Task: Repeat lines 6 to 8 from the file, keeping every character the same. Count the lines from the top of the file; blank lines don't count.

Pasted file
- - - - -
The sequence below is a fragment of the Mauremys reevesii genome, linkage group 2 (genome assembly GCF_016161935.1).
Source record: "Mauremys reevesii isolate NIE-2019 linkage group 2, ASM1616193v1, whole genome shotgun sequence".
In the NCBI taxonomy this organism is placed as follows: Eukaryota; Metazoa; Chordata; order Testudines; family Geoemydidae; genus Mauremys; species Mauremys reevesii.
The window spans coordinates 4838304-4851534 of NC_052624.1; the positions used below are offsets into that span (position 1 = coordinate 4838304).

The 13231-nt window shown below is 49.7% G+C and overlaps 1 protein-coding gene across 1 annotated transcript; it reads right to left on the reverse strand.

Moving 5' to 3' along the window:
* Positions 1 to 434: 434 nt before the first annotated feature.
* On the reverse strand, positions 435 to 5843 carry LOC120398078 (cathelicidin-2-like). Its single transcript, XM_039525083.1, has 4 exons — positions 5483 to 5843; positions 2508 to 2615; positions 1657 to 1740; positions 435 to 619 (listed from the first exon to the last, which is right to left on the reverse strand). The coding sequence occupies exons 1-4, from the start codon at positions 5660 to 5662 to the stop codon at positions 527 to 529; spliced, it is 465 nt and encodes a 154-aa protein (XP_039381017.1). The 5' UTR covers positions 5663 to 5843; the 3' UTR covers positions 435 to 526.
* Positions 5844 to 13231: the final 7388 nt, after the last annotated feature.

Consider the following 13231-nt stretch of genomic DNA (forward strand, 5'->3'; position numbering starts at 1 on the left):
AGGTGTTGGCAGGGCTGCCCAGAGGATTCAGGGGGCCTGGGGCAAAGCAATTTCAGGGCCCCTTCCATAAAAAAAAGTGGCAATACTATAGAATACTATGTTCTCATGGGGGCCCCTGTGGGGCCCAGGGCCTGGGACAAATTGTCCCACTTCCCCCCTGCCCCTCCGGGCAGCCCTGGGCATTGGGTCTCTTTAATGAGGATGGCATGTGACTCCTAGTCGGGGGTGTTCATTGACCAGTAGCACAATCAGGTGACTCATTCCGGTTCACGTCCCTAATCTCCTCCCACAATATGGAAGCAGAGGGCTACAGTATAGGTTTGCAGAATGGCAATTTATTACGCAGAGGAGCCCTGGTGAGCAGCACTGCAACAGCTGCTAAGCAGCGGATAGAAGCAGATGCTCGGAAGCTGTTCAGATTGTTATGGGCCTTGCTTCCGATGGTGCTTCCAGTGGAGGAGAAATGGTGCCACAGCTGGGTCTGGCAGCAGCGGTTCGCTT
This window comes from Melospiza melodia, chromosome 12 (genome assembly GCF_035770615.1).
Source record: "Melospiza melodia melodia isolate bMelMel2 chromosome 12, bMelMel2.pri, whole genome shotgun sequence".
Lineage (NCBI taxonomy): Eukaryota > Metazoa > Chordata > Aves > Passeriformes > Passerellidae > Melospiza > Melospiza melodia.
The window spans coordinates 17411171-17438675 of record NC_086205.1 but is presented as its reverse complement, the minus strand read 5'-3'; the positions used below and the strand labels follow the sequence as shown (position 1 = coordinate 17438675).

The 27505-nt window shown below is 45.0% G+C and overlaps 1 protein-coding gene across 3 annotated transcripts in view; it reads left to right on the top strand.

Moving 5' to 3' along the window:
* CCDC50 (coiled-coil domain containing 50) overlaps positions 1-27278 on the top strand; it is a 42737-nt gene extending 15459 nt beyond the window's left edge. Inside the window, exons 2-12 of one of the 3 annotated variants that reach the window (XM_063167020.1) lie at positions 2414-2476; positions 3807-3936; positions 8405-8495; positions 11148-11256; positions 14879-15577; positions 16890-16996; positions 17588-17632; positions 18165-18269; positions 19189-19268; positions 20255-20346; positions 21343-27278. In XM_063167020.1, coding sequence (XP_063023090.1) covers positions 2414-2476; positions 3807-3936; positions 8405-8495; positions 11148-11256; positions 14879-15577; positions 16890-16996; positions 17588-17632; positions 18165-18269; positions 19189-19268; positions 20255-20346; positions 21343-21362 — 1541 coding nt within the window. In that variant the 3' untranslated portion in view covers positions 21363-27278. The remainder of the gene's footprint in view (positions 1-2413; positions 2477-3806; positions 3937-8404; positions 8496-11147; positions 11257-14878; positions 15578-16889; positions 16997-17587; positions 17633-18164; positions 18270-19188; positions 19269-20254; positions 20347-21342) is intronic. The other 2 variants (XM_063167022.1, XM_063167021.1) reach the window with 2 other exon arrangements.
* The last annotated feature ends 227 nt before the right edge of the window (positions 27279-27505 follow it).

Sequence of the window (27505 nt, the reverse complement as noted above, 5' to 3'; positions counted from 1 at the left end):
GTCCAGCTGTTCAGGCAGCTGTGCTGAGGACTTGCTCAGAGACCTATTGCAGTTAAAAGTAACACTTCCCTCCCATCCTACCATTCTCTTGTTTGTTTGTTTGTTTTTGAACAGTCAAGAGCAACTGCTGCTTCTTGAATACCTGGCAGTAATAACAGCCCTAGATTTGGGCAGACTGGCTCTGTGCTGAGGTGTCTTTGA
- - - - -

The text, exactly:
Moving 5' to 3' along the window:
* Positions 1 to 434: 434 nt before the first annotated feature.
* On the reverse strand, positions 435 to 5843 carry LOC120398078 (cathelicidin-2-like). Its single transcript, XM_039525083.1, has 4 exons — positions 5483 to 5843; positions 2508 to 2615; positions 1657 to 1740; positions 435 to 619 (listed from the first exon to the last, which is right to left on the reverse strand). The coding sequence occupies exons 1-4, from the start codon at positions 5660 to 5662 to the stop codon at positions 527 to 529; spliced, it is 465 nt and encodes a 154-aa protein (XP_039381017.1). The 5' UTR covers positions 5663 to 5843; the 3' UTR covers positions 435 to 526.